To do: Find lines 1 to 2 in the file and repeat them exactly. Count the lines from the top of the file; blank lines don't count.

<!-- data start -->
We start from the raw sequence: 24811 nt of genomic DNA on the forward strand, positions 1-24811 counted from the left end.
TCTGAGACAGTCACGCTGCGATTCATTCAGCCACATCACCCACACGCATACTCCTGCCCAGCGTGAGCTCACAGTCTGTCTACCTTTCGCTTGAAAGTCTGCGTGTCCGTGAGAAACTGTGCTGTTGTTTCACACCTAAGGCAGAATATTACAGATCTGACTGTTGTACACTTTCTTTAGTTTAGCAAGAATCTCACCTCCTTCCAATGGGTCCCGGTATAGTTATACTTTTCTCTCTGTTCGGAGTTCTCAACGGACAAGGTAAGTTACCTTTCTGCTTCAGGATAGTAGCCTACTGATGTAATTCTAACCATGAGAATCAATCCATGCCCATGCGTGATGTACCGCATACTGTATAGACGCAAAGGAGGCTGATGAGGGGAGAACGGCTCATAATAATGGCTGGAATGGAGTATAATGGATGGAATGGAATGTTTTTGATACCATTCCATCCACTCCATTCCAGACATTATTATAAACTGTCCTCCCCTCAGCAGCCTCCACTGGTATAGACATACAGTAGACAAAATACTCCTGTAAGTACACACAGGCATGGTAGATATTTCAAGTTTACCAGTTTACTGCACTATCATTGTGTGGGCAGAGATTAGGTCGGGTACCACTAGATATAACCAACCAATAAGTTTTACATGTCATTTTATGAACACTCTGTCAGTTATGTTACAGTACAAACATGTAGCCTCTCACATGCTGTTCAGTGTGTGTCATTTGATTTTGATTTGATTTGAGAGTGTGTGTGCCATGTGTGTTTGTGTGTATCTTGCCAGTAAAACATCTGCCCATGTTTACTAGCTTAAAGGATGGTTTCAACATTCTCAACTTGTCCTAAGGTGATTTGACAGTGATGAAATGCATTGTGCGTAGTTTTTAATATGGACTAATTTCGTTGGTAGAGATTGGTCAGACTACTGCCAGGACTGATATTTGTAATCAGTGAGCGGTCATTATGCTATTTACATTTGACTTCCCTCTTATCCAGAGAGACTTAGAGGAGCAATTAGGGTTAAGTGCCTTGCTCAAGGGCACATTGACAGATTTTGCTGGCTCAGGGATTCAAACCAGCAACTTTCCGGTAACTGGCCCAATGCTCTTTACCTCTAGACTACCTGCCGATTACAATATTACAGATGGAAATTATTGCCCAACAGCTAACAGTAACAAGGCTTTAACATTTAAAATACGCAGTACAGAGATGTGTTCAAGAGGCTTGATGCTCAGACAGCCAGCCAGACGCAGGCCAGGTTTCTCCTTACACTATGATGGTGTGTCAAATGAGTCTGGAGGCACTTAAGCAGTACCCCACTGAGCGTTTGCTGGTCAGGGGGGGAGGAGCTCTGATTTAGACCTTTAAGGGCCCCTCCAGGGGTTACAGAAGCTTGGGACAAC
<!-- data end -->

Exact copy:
We start from the raw sequence: 24811 nt of genomic DNA on the forward strand, positions 1-24811 counted from the left end.
TCTGAGACAGTCACGCTGCGATTCATTCAGCCACATCACCCACACGCATACTCCTGCCCAGCGTGAGCTCACAGTCTGTCTACCTTTCGCTTGAAAGTCTGCGTGTCCGTGAGAAACTGTGCTGTTGTTTCACACCTAAGGCAGAATATTACAGATCTGACTGTTGTACACTTTCTTTAGTTTAGCAAGAATCTCACCTCCTTCCAATGGGTCCCGGTATAGTTATACTTTTCTCTCTGTTCGGAGTTCTCAACGGACAAGGTAAGTTACCTTTCTGCTTCAGGATAGTAGCCTACTGATGTAATTCTAACCATGAGAATCAATCCATGCCCATGCGTGATGTACCGCATACTGTATAGACGCAAAGGAGGCTGATGAGGGGAGAACGGCTCATAATAATGGCTGGAATGGAGTATAATGGATGGAATGGAATGTTTTTGATACCATTCCATCCACTCCATTCCAGACATTATTATAAACTGTCCTCCCCTCAGCAGCCTCCACTGGTATAGACATACAGTAGACAAAATACTCCTGTAAGTACACACAGGCATGGTAGATATTTCAAGTTTACCAGTTTACTGCACTATCATTGTGTGGGCAGAGATTAGGTCGGGTACCACTAGATATAACCAACCAATAAGTTTTACATGTCATTTTATGAACACTCTGTCAGTTATGTTACAGTACAAACATGTAGCCTCTCACATGCTGTTCAGTGTGTGTCATTTGATTTTGATTTGATTTGAGAGTGTGTGTGCCATGTGTGTTTGTGTGTATCTTGCCAGTAAAACATCTGCCCATGTTTACTAGCTTAAAGGATGGTTTCAACATTCTCAACTTGTCCTAAGGTGATTTGACAGTGATGAAATGCATTGTGCGTAGTTTTTAATATGGACTAATTTCGTTGGTAGAGATTGGTCAGACTACTGCCAGGACTGATATTTGTAATCAGTGAGCGGTCATTATGCTATTTACATTTGACTTCCCTCTTATCCAGAGAGACTTAGAGGAGCAATTAGGGTTAAGTGCCTTGCTCAAGGGCACATTGACAGATTTTGCTGGCTCAGGGATTCAAACCAGCAACTTTCCGGTAACTGGCCCAATGCTCTTTACCTCTAGACTACCTGCCGATTACAATATTACAGATGGAAATTATTGCCCAACAGCTAACAGTAACAAGGCTTTAACATTTAAAATACGCAGTACAGAGATGTGTTCAAGAGGCTTGATGCTCAGACAGCCAGCCAGACGCAGGCCAGGTTTCTCCTTACACTATGATGGTGTGTCAAATGAGTCTGGAGGCACTTAAGCAGTACCCCACTGAGCGTTTGCTGGTCAGGGGGGGAGGAGCTCTGATTTAGACCTTTAAGGGCCCCTCCAGGGGTTACAGAAGCTTGGGACAAC